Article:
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This Woman’s Work : A Tribute to Justice for All

March 21 @ 2:00 pm - 4:00 pm EDT

We cordially invite you to join us in the celebration of Black Women in Law Enforcement and the Judicial system. Light refreshments will be served and you will also have the opportunity to share your experience during our oral history collection.

About the Exhibition:

This exhibition is dedicated to honoring the noteworthy contributions of Black women within the spheres of law enforcement and the judicial system. This curatorial idea emerges as a profound initiative by Chief Anita Najiy, the inaugural female Assistant Chief of the City of Miami Police Department, during the February 2023 Black History Month celebrations where she decided to honor black women in Miami Police Department. Employing glass mixed media print and fabric, Chief Najiy adeptly captures the imagery of Black women, imbuing the exhibition with contextual depth that underscores their pivotal roles in shaping law enforcement practices.

The motivation behind this exhibit is that Black women not only shattered glass ceilings but also effectuated transformative changes within law enforcement departments. The impact of these changes can be seen in present day practices on the police force: emergency response, enhanced case-solving methodologies transcending state boundaries, and the introduction of policies fostering gender equity within the force.

In an homage to Black Women in law enforcement and the judicial system, Chief Anita Najiy received a museum commission to craft a commemorative series of 100 plates, employing her distinctive mixed media design. Titled “THIS WOMEN’S WORK: A Tribute to Justice For All,” this meticulously curated exhibition aims to highlight the exceptional contributions of Black women occupying influential positions. The incorporation of the West African (Ashanti) kente cloth, traditionally reserved for royalty and special occasions, serves as a poignant symbol on each plate. This fabric, imbued with historical significance dating back to the trans-Atlantic slave trade (1501-1867), resonates with the narrative of nearly 60% of enslaved Black individuals trafficked during this tumultuous period. Many of these individuals, hailing from royal families, tragically found themselves ensnared in village tribal wars, subsequently traded as commodities to European merchants in exchange for firearms, textiles, beads, and various other commodities.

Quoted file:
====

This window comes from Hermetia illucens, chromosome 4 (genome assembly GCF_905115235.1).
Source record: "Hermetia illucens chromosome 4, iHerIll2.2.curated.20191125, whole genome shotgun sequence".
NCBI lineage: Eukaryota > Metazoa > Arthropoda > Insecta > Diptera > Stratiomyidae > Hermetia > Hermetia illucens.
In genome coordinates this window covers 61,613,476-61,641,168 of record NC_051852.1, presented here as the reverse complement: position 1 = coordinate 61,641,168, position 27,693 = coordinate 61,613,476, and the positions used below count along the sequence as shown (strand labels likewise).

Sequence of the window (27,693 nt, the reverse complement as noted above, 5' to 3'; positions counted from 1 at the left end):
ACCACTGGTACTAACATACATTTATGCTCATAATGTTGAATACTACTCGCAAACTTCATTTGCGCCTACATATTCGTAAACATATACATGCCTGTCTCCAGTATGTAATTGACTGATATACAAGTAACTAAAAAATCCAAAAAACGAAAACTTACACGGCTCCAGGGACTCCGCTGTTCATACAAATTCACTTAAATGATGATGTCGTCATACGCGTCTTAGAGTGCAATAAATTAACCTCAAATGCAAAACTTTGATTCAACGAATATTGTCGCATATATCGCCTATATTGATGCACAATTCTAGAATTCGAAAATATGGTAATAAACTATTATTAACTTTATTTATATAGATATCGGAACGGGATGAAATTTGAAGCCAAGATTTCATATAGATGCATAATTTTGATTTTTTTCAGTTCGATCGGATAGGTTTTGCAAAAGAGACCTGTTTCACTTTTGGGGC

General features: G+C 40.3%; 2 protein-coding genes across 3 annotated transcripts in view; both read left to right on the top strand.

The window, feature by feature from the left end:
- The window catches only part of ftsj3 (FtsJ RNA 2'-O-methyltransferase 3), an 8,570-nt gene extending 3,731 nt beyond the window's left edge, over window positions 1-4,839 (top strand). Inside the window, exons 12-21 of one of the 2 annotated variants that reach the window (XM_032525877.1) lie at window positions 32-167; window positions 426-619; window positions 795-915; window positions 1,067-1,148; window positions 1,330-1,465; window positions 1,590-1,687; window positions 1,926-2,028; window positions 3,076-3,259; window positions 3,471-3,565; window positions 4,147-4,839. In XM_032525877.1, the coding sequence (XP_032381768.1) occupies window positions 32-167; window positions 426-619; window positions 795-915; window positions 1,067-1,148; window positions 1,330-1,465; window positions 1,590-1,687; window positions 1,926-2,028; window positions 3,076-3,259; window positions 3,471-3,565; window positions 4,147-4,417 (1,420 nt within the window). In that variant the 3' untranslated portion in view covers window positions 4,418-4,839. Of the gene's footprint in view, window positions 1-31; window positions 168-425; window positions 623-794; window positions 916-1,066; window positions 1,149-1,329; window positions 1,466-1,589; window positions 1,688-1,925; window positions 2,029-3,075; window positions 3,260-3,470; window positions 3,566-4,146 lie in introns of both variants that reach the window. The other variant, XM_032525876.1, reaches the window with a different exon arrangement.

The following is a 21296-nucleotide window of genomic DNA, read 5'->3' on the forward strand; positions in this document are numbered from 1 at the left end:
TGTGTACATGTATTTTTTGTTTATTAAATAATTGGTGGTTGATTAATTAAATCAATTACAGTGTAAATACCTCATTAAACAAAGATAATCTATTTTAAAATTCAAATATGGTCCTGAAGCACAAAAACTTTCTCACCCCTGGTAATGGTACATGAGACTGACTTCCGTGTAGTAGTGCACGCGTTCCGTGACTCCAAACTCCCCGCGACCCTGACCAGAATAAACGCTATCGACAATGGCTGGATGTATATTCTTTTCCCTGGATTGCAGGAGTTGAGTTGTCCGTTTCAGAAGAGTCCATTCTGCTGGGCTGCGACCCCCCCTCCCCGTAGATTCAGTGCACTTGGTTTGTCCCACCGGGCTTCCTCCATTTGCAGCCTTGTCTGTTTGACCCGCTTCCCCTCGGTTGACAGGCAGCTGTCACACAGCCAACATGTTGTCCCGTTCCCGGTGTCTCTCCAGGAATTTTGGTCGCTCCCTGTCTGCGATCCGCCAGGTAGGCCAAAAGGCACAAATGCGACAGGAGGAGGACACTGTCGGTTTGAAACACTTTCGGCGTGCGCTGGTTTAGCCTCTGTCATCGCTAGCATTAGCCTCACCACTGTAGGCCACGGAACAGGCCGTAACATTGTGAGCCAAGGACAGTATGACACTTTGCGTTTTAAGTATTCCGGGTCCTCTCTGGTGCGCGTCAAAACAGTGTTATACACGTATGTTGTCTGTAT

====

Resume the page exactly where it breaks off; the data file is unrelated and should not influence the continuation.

The exhibition’s compelling photographic depictions of Black women in their professional attire serve to underscore the persistent need for representation. This resonates particularly in light of the fact that women continue to occupy less than 32% of executive leadership roles in the workforce. Symbolically represented by glass plates, the numerous obstacles akin to glass ceilings that women, especially Black women, confront in their pursuit of recognition for work equal to that of their male counterparts are vividly depicted.

Beyond its aesthetic richness, the exhibition aspires to shed light on the daily challenges faced by Black women, fostering a dialogue on the imperative need for equal compensation for their invaluable services. “This Woman’s Work” draws inspiration from the musical compositions of the American artist Maxwell, specifically his melodious celebration of women’s joys and contributions in the song title this exhibit is named after. His song serves as an admonishment for men to shoulder the responsibility of ensuring that women are treated with respect and adorned for their achievements.

This exhibition will remain on display until April 1, 2024.

For more information please contact docent@historicalblackprecinct.org or call 305.329.2513.


March 21
2:00 pm - 4:00 pm EDT
Event Category:


City of Miami (Historic Negro) Black Police Museum
480 NW 11th Stree
Miami, FL 33101 United States
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